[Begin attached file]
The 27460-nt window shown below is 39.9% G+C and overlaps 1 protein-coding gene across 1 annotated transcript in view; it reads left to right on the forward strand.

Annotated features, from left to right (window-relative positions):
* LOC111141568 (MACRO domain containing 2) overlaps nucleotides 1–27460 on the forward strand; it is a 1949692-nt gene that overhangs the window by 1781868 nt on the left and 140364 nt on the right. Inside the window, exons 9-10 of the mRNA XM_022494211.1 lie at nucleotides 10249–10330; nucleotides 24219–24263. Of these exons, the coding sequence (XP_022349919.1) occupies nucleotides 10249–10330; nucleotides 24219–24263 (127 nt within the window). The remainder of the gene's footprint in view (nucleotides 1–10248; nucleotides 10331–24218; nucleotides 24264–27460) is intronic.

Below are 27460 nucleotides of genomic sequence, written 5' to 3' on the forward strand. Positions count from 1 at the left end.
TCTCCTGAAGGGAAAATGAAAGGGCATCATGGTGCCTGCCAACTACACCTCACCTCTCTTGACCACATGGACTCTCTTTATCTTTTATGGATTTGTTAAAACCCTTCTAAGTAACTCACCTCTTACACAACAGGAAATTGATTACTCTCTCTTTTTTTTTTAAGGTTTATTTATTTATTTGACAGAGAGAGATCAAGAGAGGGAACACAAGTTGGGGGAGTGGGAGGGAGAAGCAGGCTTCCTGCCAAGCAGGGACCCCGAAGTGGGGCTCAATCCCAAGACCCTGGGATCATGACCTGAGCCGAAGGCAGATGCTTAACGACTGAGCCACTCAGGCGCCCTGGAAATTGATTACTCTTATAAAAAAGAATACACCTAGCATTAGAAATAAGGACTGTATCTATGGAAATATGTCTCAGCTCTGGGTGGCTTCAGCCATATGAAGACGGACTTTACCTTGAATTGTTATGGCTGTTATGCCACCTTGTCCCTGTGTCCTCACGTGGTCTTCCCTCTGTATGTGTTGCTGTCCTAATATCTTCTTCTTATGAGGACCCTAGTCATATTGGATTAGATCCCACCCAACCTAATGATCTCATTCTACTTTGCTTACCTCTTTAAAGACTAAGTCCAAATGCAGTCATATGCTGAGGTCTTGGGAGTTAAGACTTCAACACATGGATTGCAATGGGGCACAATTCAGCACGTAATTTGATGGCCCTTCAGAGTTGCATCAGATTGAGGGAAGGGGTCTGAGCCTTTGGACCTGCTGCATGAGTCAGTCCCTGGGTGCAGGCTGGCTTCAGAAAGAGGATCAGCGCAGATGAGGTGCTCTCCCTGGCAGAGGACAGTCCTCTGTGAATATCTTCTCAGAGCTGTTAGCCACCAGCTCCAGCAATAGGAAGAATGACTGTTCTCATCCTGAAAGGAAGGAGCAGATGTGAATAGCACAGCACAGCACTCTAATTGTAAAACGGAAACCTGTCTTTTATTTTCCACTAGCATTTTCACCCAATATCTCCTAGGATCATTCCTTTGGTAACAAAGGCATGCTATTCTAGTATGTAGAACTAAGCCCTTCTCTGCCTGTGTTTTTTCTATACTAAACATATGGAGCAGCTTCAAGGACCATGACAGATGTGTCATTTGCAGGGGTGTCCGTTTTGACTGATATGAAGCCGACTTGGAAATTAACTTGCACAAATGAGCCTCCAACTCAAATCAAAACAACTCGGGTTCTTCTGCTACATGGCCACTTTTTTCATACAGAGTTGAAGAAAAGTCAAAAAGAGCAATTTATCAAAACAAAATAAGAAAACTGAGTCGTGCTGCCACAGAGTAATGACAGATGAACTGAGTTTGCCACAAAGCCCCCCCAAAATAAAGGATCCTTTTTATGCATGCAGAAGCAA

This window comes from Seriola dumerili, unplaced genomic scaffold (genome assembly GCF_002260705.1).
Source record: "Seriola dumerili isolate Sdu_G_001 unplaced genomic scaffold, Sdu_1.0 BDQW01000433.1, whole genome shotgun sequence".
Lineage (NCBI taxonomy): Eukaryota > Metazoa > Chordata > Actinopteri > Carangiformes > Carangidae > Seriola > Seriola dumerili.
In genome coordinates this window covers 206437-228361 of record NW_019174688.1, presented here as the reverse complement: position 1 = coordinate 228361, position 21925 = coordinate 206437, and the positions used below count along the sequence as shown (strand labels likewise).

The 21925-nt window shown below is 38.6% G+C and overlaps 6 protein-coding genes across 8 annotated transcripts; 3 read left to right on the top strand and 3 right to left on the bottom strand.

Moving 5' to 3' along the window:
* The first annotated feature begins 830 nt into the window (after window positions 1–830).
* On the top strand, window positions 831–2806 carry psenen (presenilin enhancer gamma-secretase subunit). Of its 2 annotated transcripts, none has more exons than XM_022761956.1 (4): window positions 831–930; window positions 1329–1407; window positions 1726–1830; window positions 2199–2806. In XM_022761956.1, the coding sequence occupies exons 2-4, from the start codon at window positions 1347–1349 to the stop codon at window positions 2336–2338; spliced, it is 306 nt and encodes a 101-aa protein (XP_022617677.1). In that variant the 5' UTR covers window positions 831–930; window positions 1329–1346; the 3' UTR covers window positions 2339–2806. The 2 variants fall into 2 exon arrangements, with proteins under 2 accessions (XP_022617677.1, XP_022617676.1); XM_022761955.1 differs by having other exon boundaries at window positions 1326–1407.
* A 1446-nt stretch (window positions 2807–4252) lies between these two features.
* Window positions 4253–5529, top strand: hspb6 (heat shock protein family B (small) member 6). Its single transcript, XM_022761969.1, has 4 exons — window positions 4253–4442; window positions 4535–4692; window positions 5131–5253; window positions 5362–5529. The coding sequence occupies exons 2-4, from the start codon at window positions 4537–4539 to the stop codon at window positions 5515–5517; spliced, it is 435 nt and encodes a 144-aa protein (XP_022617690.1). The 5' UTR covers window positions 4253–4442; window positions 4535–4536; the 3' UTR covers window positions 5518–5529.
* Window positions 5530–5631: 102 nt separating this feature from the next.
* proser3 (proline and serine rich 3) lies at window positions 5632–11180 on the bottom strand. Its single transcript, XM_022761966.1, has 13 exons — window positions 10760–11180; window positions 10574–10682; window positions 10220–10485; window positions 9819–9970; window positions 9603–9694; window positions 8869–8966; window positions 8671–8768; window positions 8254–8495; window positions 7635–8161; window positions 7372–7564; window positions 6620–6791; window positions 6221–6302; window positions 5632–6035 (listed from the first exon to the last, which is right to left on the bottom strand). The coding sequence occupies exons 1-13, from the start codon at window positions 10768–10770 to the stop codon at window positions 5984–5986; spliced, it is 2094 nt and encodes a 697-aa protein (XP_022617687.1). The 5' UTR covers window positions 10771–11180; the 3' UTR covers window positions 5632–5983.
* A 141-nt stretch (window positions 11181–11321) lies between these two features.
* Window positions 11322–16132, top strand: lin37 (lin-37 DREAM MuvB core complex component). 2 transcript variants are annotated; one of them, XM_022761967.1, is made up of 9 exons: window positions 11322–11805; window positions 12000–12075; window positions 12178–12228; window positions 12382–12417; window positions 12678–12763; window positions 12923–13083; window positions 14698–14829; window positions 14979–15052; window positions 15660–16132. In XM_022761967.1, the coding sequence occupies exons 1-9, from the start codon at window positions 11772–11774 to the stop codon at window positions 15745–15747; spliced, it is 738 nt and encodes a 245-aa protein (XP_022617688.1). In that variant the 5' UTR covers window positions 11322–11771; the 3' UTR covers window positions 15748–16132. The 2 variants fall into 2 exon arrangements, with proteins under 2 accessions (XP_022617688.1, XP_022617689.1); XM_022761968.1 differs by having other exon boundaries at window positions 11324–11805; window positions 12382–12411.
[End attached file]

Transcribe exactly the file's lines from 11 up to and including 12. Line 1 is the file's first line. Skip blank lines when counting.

Moving 5' to 3' along the window:
* The first annotated feature begins 830 nt into the window (after window positions 1–830).